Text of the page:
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Getting to Know Jessicarr Moorhouse: Doctor, Physiotherapist and Personal Trainer

Whether you’ve brought your trainers out of retirement, purchased a new mountain bike or woken up to the sound of PE with Joe Wicks over the past few weeks, chances are your attitude towards exercise has been affected by the Coronavirus crisis. 

Life under lockdown has brought even greater attention to the benefits of movement and physical activity and many of us have turned to cycling, walking and running to keep active outdoors. According to Sport England across the first six weeks of lockdown, 63% of people  found exercise to be pivotal to their mental wellbeing and many have turned to new health and wellness rituals to keep active whilst staying at home.

Not surprisingly, the fitness industry was one of the quickest to adapt to the UK’s quarantine measures and within a matter of days a swathe of home workouts, led by some of the country’s top personal trainers and fitness brands, were made readily available for people across the nation to get stuck into. From Instagram live HIIT classes, to Youtube yoga tutorials and virtual PE lessons, resources for at-home exercise have never been easier to access. 

Cue Jessicarr Moorhouse, a Manchester-based Doctor, Physiotherapist, Personal Trainer and Founder of TRIBE.MCR– an innovative health and wellness initiative specialising in group workouts, personal training sessions and specially curated corporate wellness programmes – who has been keeping her clients motivated throughout the crisis with her weekly workouts and impromptu fitness raves.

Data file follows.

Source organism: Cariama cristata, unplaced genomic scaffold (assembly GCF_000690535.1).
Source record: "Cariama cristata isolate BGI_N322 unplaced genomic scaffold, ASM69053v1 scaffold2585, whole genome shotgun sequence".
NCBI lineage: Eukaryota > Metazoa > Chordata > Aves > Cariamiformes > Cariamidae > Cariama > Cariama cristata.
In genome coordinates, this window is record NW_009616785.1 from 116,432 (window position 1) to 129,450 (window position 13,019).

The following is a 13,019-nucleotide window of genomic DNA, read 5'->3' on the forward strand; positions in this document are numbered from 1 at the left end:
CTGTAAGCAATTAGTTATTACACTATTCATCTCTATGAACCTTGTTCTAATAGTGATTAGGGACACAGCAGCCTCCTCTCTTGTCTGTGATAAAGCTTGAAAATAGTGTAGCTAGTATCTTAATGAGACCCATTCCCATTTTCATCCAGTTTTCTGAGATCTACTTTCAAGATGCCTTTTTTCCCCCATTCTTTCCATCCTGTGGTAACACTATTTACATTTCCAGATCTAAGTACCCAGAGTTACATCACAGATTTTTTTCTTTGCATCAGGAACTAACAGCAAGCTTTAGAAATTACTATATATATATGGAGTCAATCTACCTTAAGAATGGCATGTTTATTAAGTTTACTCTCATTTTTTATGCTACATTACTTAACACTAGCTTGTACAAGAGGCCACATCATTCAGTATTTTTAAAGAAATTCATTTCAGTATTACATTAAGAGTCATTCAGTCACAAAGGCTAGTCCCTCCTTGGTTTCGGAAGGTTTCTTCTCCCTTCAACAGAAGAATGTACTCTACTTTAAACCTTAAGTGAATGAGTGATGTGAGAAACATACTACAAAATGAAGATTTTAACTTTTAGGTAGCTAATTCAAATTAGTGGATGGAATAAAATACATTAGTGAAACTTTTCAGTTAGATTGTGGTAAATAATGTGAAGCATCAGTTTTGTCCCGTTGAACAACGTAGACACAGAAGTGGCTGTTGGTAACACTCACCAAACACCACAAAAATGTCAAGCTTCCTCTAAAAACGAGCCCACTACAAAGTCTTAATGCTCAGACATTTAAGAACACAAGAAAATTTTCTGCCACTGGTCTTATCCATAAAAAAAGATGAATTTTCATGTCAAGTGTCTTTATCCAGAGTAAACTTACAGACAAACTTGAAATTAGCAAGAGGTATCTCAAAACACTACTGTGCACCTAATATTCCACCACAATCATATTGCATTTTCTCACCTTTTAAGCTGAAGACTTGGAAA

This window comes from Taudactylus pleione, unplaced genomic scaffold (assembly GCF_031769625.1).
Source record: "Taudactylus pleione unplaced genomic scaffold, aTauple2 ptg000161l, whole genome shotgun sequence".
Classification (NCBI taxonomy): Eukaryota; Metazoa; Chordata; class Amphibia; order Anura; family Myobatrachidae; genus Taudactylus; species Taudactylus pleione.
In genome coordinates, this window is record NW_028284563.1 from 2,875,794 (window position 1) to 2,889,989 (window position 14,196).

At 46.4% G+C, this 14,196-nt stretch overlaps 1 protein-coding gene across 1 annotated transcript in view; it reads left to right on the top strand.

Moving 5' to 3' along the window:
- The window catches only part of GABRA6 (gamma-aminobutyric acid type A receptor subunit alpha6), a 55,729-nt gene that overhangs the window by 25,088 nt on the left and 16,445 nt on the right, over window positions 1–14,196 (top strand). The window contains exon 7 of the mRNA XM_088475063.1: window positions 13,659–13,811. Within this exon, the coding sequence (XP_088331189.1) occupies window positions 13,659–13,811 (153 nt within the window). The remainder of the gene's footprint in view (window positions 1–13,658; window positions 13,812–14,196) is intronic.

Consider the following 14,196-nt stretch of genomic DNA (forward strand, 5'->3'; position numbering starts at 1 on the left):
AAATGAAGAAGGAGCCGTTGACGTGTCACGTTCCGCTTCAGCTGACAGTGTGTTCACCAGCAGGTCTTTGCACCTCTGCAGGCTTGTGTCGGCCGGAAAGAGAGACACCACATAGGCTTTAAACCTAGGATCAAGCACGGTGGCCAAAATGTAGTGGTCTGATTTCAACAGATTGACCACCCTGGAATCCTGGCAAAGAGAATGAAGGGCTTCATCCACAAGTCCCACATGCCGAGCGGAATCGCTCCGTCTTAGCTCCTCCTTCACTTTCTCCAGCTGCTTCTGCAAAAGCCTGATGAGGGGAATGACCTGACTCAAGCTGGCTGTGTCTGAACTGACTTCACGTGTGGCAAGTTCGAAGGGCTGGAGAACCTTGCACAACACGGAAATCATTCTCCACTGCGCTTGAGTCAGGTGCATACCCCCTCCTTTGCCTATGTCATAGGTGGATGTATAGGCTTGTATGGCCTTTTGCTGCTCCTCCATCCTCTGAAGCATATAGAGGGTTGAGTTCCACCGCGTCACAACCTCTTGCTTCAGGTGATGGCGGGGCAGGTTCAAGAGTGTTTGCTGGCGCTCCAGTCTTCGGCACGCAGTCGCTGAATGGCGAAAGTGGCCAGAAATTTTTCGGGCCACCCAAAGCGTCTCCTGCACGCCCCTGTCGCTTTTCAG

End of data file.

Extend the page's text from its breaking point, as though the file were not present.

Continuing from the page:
Image: © Madeleine Penfold

Jessicarr established TRIBE.MCR in 2018 after deciding to take a step back from full-time medicine and pursue other career opportunities in the field of movement and exercise – two things that she has always been extremely passionate about. Building upon her extensive knowledge and time spent in hospitals learning about physiology, exercise prescription, gait analysis and postural assessment, Jess ventured into the fitness industry and gained her personal training accreditation, which then led her to create TRIBE.MCR. 

Image: © Madeleine Penfold

“It was about establishing a tool for helping people to feel good mentally and to be able to do that with meaning in an environment that felt inclusive,” explains Jessicarr. Rather than focus too much on the aesthetic outcomes of a fitness routine, the doctor-turned-personal trainer has an honest and holistic approach and is one the city’s biggest advocates of exercise that boosts people’s wellbeing and social connection to others.

Prior to lockdown, Jessicarr hosted weekly outdoor workout sessions in Manchester’s Sadler’s Yard situated near to Victoria train station, as well as weekend classes in the picturesque Marie Louise Gardens located the suburb of West Didsbury, and through hard work and a positive attitude, she has been able to establish a friendly and welcoming offering for anyone wanting to keep fit and look after their mental and physical wellbeing. 

Image: © Madeleine Penfold

Rather than an exclusive club for fitness fanatics and cardio converts, Jessicarr created TRIBE.MCR to show people how movement can be a medicine rather than just a way to lose weight or reach a new personal best. 

Over the past two years she has collaborated with a number of like-minded individuals to spread this message even further working with the likes of Sacha Lord, Manchester’s Night-Time Economy Advisor to offer free monthly group training sessions for those in sector; Photographer and Yoga Teacher Madeleine Penfold and Creative Strategist and DJ Alice Woods to curate Shake Your Soul, an event combining feel good moves, yoga flow and live music; and healthcare providers and charities such as Greater Manchester Moving and Manchester Cares, to engage with people of all abilities and ages.